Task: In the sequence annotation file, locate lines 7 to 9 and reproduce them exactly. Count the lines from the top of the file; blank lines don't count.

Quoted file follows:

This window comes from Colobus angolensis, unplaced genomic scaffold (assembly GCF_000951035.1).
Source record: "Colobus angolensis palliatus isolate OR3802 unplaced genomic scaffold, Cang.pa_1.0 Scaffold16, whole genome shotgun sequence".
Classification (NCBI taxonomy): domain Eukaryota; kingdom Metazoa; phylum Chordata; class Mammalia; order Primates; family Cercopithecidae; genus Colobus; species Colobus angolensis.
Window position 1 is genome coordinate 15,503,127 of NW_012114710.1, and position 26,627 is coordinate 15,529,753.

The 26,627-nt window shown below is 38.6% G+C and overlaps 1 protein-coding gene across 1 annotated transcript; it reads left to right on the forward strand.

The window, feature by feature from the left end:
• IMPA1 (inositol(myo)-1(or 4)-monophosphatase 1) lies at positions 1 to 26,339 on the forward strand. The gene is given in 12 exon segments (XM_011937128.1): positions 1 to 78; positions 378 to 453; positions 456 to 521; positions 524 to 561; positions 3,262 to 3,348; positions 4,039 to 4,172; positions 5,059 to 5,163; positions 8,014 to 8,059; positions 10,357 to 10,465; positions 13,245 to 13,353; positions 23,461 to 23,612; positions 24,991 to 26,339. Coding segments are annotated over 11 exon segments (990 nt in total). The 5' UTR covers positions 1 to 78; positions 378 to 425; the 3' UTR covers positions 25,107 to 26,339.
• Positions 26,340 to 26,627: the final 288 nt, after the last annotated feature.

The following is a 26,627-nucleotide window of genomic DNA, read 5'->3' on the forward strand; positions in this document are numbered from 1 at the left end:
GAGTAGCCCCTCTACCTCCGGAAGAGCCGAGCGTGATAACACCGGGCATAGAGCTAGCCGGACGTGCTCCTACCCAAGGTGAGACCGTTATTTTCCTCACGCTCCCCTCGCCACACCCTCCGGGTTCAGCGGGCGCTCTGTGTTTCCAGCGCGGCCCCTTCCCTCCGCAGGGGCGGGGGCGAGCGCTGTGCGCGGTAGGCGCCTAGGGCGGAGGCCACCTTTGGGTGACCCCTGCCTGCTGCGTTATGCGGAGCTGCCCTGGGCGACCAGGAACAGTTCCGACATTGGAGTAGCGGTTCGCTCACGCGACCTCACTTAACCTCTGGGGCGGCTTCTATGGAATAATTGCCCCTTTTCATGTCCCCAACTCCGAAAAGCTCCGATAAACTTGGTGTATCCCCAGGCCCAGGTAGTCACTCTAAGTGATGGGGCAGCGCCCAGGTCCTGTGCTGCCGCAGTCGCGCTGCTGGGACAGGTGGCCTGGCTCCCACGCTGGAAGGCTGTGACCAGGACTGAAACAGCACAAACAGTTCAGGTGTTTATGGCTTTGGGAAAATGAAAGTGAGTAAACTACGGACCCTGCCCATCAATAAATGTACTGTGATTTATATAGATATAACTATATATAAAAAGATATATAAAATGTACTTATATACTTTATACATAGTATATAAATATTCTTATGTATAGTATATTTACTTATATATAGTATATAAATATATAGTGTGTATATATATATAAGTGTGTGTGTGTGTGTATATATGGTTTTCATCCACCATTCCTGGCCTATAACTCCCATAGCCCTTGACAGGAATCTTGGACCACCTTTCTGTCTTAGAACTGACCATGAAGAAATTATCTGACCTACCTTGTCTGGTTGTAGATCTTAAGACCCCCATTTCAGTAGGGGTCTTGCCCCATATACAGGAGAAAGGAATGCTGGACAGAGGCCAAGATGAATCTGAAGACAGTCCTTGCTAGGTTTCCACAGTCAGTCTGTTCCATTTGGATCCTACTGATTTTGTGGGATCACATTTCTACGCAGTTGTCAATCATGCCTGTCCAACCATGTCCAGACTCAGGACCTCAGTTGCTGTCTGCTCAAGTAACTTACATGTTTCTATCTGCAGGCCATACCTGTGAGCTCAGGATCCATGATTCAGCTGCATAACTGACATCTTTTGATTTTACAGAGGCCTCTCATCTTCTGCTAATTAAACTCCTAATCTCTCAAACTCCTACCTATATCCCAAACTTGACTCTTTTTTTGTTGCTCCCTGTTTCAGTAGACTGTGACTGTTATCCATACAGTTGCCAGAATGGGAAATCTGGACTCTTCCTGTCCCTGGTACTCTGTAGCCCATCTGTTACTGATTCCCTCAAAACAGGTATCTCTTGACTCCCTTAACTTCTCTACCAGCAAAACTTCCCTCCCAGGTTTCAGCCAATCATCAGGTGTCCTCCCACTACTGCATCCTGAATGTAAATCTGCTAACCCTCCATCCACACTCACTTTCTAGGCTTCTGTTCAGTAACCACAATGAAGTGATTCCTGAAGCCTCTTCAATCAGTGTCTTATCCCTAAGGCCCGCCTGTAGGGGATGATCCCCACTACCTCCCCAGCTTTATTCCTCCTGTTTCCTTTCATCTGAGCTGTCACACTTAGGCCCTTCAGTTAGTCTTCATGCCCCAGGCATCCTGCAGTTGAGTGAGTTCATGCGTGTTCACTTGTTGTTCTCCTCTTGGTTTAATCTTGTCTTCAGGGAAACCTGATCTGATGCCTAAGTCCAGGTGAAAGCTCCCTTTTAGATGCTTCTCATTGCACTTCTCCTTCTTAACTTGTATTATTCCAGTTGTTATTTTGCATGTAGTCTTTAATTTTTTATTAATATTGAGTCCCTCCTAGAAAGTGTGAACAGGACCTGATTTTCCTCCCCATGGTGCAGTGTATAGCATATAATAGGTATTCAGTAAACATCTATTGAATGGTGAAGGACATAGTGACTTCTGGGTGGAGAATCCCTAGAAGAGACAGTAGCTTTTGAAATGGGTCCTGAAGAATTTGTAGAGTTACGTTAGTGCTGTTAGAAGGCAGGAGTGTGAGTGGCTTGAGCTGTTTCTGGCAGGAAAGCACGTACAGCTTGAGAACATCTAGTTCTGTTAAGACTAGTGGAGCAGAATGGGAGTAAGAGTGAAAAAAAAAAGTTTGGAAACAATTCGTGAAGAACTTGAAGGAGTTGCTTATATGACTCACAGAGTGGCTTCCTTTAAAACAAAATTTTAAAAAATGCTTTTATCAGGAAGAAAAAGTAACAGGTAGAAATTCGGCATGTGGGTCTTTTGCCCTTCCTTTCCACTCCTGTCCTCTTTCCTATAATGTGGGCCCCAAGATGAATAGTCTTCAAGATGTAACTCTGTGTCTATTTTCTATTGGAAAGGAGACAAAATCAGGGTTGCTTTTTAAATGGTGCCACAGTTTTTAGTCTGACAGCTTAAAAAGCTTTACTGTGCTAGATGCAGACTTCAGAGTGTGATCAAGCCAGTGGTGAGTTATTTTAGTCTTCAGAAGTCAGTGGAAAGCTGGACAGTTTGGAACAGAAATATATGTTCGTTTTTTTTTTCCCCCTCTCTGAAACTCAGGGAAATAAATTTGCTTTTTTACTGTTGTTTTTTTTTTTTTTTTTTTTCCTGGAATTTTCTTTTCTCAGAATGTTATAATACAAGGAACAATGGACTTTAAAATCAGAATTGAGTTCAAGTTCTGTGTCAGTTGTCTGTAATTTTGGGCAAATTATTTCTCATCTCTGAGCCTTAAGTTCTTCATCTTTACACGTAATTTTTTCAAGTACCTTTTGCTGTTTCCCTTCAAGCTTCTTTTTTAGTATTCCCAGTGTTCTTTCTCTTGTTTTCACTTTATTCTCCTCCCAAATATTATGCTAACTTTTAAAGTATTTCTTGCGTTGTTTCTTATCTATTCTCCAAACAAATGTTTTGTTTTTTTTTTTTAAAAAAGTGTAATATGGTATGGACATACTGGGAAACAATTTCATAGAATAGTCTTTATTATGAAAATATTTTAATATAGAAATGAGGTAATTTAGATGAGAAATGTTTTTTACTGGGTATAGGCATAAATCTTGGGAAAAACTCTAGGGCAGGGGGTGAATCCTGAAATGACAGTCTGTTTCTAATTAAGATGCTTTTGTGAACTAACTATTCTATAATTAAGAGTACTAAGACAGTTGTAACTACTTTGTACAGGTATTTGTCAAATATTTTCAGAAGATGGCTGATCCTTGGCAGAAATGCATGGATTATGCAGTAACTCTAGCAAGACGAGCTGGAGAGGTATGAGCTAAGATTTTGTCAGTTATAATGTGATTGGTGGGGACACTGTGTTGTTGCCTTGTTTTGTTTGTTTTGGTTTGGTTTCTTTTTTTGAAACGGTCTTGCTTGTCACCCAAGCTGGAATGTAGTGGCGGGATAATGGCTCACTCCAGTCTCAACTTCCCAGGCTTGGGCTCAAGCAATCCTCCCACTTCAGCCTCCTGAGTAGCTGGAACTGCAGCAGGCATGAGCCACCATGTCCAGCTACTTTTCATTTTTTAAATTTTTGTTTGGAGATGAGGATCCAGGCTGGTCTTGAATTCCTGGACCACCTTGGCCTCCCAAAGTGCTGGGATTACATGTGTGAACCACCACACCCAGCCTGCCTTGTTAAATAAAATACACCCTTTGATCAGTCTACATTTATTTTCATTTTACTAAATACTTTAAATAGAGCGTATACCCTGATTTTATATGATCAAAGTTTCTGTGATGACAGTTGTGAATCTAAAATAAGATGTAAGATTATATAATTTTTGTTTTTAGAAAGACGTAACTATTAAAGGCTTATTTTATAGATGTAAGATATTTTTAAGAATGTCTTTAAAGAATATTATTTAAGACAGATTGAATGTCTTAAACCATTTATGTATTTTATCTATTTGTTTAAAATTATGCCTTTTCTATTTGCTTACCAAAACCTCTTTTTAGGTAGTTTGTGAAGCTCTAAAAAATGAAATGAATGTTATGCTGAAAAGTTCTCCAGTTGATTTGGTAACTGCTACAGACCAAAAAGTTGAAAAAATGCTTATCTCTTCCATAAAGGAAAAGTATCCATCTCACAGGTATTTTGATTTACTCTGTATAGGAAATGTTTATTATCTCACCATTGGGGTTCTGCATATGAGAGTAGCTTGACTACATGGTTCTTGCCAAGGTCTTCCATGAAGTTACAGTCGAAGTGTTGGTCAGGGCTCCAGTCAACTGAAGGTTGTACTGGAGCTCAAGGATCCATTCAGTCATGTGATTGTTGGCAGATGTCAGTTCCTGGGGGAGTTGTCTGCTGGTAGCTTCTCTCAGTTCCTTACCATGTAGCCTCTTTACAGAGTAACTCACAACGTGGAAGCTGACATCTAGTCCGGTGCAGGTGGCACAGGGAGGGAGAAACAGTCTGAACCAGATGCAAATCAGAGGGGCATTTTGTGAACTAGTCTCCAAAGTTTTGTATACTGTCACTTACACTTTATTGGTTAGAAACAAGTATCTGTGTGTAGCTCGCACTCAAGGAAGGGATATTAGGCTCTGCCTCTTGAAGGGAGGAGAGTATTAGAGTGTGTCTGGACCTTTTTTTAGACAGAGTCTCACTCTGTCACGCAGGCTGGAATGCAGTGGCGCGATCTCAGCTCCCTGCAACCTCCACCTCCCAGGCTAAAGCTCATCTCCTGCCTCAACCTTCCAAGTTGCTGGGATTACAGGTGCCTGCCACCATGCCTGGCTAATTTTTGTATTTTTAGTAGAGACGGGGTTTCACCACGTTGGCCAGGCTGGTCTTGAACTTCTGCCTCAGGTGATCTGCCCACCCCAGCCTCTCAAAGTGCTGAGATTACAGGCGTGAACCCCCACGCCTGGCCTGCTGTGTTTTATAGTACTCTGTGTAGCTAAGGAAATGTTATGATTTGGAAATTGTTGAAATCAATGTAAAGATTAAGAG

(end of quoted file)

• IMPA1 (inositol(myo)-1(or 4)-monophosphatase 1) lies at positions 1 to 26,339 on the forward strand. The gene is given in 12 exon segments (XM_011937128.1): positions 1 to 78; positions 378 to 453; positions 456 to 521; positions 524 to 561; positions 3,262 to 3,348; positions 4,039 to 4,172; positions 5,059 to 5,163; positions 8,014 to 8,059; positions 10,357 to 10,465; positions 13,245 to 13,353; positions 23,461 to 23,612; positions 24,991 to 26,339. Coding segments are annotated over 11 exon segments (990 nt in total). The 5' UTR covers positions 1 to 78; positions 378 to 425; the 3' UTR covers positions 25,107 to 26,339.
• Positions 26,340 to 26,627: the final 288 nt, after the last annotated feature.

The following is a 26,627-nucleotide window of genomic DNA, read 5'->3' on the forward strand; positions in this document are numbered from 1 at the left end: